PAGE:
Experts in the Medical Journal of Australia say that government vaccination policies need to be carefully reviewed to ensure they are effective.
The jury is still out on the full impacts of No Jab, No Pay/Play policies at Federal and State level, and as novel initiatives of international interest, they warrant careful assessment, say vaccine and infectious disease experts in today’s Medical Journal of Australia.
Achieving and maintaining a childhood immunisation rate as close as possible to 100 percent is an important public health goal that will maximize the benefits of vaccines for individuals and the community.
However, the authors say it is often not appreciated that Australia’s vaccination coverage is “relatively high and at least comparable with similar developed countries” ,”, with the proportion of Australian children fully vaccinated by 12 months of age above 90 percent for the past 15 years and currently sitting at 93 percent.
Also, contrary to common perceptions, vaccine objection is low and stable – “vaccine objection in 2013 was about 3 percent – the same as in 2001.”
According to the MJA report, among the seven percent of unvaccinated children, the larger proportion are unvaccinated or under-vaccinated not because parents disagree with immunisation, but because of logistic reasons, such as difficulty in accessing appropriate healthcare services.
Therefore, the reports’ authors say: “It follows that measures to improve access to services, assist families challenged by logistic issues, and minimise missed opportunities to vaccinate
are the most important means to raise levels of complete immunisation.”
Report co-author, Associate Professor Julie Leask from the University of Sydney, says evaluation of No Jab, No Play Polices “should focus on identifying differential impacts on vaccine uptake, as well as any unintended adverse consequences for children.”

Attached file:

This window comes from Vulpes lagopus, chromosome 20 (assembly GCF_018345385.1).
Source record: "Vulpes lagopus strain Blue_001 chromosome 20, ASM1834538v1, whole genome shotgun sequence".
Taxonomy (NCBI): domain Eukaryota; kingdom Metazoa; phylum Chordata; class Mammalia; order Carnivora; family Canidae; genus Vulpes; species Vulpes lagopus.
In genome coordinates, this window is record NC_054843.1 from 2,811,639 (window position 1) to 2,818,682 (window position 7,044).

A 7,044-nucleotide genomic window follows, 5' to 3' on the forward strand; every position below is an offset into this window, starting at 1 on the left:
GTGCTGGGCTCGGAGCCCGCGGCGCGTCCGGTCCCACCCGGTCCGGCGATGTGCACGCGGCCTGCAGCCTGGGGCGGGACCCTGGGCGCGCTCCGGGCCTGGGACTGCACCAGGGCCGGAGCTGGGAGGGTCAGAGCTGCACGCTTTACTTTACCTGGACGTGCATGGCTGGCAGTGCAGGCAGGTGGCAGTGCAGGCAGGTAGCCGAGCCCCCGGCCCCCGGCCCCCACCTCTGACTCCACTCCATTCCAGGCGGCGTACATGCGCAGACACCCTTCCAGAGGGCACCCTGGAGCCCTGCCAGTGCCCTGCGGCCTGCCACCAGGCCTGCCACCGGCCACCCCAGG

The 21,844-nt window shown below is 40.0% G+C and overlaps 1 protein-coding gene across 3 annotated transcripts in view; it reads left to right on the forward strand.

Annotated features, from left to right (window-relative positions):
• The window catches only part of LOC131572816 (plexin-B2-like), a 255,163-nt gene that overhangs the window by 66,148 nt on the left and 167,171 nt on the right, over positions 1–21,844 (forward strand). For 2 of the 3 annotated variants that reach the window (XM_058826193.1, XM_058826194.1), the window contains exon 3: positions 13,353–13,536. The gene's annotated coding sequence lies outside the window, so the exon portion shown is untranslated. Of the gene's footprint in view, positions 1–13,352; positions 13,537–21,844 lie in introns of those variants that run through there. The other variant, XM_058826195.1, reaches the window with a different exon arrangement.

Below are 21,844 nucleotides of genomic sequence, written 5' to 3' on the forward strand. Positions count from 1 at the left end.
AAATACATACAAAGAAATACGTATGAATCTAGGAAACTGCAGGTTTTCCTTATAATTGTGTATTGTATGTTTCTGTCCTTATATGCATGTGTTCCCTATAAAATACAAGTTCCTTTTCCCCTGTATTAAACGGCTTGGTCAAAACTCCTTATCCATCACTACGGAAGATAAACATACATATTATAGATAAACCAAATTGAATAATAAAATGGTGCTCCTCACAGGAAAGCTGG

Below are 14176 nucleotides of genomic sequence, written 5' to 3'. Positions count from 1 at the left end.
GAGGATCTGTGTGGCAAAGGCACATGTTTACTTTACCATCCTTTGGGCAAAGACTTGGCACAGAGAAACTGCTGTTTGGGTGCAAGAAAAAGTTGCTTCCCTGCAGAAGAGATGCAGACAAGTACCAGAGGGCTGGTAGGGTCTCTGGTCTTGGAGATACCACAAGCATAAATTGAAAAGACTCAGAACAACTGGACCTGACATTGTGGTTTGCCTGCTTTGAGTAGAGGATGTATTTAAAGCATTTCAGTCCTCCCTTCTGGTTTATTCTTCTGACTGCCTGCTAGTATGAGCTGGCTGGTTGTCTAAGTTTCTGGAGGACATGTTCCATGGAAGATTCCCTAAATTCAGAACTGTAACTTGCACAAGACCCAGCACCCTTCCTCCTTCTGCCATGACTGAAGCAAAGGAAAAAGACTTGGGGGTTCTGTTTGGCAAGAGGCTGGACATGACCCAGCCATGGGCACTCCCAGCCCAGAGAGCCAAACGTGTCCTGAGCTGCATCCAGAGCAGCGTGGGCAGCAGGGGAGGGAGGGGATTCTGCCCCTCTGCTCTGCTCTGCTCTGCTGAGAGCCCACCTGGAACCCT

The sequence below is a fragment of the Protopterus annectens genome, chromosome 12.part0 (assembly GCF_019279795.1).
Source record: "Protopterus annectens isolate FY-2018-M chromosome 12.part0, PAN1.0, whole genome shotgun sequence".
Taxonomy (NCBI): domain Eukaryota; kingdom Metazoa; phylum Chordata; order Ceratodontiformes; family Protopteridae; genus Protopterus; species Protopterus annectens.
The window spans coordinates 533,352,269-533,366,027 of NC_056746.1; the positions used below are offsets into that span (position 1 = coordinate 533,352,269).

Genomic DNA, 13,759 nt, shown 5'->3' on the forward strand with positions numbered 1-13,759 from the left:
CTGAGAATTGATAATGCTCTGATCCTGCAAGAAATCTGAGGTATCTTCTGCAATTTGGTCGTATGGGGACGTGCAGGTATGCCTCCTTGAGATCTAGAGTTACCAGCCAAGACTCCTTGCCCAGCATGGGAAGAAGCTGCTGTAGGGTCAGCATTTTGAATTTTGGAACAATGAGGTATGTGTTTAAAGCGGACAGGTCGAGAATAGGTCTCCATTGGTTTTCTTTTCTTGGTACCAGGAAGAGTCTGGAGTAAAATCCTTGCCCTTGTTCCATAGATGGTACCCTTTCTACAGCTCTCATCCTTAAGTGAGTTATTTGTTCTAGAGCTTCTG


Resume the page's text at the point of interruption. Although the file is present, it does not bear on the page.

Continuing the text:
Victoria is the only state where No Jab, No Play legislation currently requires full immunisation for attendance at childcare centres, unless the child has an approved medical exemption or is on a recognised catch-up schedule, while NSW allows attendance if immunisation status is up to date and fully documented, which allows swift exclusion of any unimmunized children if a case of vaccine-preventable disease occurs.
“The likely unintended adverse impacts of the Victorian legislation include reduced access to important early childhood education,” says report’s co-author, Professor Peter McIntyre of the National Centre for Immunisation Research and Surveillance.
Vaccines are highly effective but there are differences between vaccines, say the report’s authors. “Although highly effective against severe disease, whooping cough (pertussis) vaccines give lower (71-78 percent) protection against mild disease.
So even if 100 percent of children were fully vaccinated against pertussis some children would still contract mild disease if exposed, and this would not generate strong herd immunity comparable to high coverage of measles vaccine.”
In the case of whooping cough, maternal pertussis vaccine in pregnancy gives a much greater boost to protection of vulnerable babies than even 100% vaccination rates in child care or preschool.